By Nvard Hovhannisyan
YEREVAN (Reuters) - Armenians have used text messages and mobile phone flashlights to mark the 105th anniversary of mass killings in the Ottoman Empire, dropping their usual march because of coronavirus restrictions.
Yerevan, which describes the 1915 killings of Armenians in what is now Turkey as genocide, has traditionally held annual torchlight processions to a hilltop memorial.
That description and commemorations around the world have enraged Turkey, which denies the killings were systematically orchestrated and constitute a genocide, and disputes the figures.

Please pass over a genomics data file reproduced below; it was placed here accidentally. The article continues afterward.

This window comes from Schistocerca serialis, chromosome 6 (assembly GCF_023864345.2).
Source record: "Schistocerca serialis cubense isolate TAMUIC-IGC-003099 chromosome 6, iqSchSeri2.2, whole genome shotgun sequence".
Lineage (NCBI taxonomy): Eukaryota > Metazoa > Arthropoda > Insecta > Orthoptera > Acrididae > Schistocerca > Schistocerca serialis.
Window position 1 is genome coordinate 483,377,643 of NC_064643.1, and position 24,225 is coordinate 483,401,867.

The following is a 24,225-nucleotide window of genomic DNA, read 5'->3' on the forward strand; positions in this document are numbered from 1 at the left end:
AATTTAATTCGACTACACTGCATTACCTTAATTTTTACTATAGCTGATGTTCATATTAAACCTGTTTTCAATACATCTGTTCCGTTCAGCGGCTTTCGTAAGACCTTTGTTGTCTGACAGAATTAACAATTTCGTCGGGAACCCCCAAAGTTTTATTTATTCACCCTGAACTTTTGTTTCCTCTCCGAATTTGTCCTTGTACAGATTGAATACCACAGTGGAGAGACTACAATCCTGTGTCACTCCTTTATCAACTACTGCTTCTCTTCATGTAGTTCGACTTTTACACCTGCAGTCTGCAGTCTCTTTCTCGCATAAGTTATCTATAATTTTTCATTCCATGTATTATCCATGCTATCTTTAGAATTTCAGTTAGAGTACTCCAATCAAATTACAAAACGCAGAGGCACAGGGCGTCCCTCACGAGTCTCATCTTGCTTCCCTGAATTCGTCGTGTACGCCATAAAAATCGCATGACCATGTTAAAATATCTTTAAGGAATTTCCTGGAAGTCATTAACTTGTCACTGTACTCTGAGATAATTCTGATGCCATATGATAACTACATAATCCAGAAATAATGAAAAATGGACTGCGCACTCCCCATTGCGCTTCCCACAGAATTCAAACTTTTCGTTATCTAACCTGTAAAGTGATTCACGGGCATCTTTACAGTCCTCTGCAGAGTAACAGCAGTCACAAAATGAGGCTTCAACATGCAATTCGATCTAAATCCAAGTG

Armenia's government said it was calling on citizens not to go out on Friday, but instead to send text messages to be projected onto the pillars of the memorial.
On Thursday night, in the build-up to the anniversary, it asked people to turn off lights in their houses and light a candle or shine their mobile phone flashlights towards the memorial.
Streets and public squares also went dark as church bells rang out.
"This year millions of people from around the world will have the opportunity to attend the April 24 march that will take place in a virtual space," Armenian Prime Minister Nikol Pashinyan said in a national address on Friday.
(Writing by Margarita Antidze; Editing by Andrew Heavens)
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